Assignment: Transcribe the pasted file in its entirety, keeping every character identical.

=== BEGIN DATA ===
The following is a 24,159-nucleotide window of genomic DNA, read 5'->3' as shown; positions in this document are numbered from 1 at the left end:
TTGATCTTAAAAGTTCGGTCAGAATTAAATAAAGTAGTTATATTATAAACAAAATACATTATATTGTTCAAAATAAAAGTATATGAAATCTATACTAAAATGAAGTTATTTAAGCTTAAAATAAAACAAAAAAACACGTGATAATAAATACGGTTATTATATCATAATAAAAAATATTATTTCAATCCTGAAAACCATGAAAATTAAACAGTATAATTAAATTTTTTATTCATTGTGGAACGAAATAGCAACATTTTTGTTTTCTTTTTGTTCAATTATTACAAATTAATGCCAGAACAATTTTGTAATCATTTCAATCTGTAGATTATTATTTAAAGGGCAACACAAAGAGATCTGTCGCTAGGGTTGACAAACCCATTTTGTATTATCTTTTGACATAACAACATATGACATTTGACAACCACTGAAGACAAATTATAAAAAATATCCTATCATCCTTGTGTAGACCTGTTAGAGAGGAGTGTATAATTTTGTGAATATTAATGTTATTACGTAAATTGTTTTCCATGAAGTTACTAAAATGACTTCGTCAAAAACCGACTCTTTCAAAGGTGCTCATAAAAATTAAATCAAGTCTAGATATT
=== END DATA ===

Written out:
The following is a 24,159-nucleotide window of genomic DNA, read 5'->3' as shown; positions in this document are numbered from 1 at the left end:
TTGATCTTAAAAGTTCGGTCAGAATTAAATAAAGTAGTTATATTATAAACAAAATACATTATATTGTTCAAAATAAAAGTATATGAAATCTATACTAAAATGAAGTTATTTAAGCTTAAAATAAAACAAAAAAACACGTGATAATAAATACGGTTATTATATCATAATAAAAAATATTATTTCAATCCTGAAAACCATGAAAATTAAACAGTATAATTAAATTTTTTATTCATTGTGGAACGAAATAGCAACATTTTTGTTTTCTTTTTGTTCAATTATTACAAATTAATGCCAGAACAATTTTGTAATCATTTCAATCTGTAGATTATTATTTAAAGGGCAACACAAAGAGATCTGTCGCTAGGGTTGACAAACCCATTTTGTATTATCTTTTGACATAACAACATATGACATTTGACAACCACTGAAGACAAATTATAAAAAATATCCTATCATCCTTGTGTAGACCTGTTAGAGAGGAGTGTATAATTTTGTGAATATTAATGTTATTACGTAAATTGTTTTCCATGAAGTTACTAAAATGACTTCGTCAAAAACCGACTCTTTCAAAGGTGCTCATAAAAATTAAATCAAGTCTAGATATT